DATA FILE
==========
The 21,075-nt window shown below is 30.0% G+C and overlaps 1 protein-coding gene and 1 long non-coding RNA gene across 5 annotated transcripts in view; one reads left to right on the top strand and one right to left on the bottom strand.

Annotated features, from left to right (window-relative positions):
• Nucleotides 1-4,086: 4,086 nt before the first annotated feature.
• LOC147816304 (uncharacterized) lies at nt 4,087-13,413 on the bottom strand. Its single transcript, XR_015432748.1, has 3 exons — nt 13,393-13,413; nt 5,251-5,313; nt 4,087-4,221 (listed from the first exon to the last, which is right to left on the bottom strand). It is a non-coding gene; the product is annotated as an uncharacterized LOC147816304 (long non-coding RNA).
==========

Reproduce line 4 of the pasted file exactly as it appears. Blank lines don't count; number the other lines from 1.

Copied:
• LOC147816304 (uncharacterized) lies at nt 4,087-13,413 on the bottom strand. Its single transcript, XR_015432748.1, has 3 exons — nt 13,393-13,413; nt 5,251-5,313; nt 4,087-4,221 (listed from the first exon to the last, which is right to left on the bottom strand). It is a non-coding gene; the product is annotated as an uncharacterized LOC147816304 (long non-coding RNA).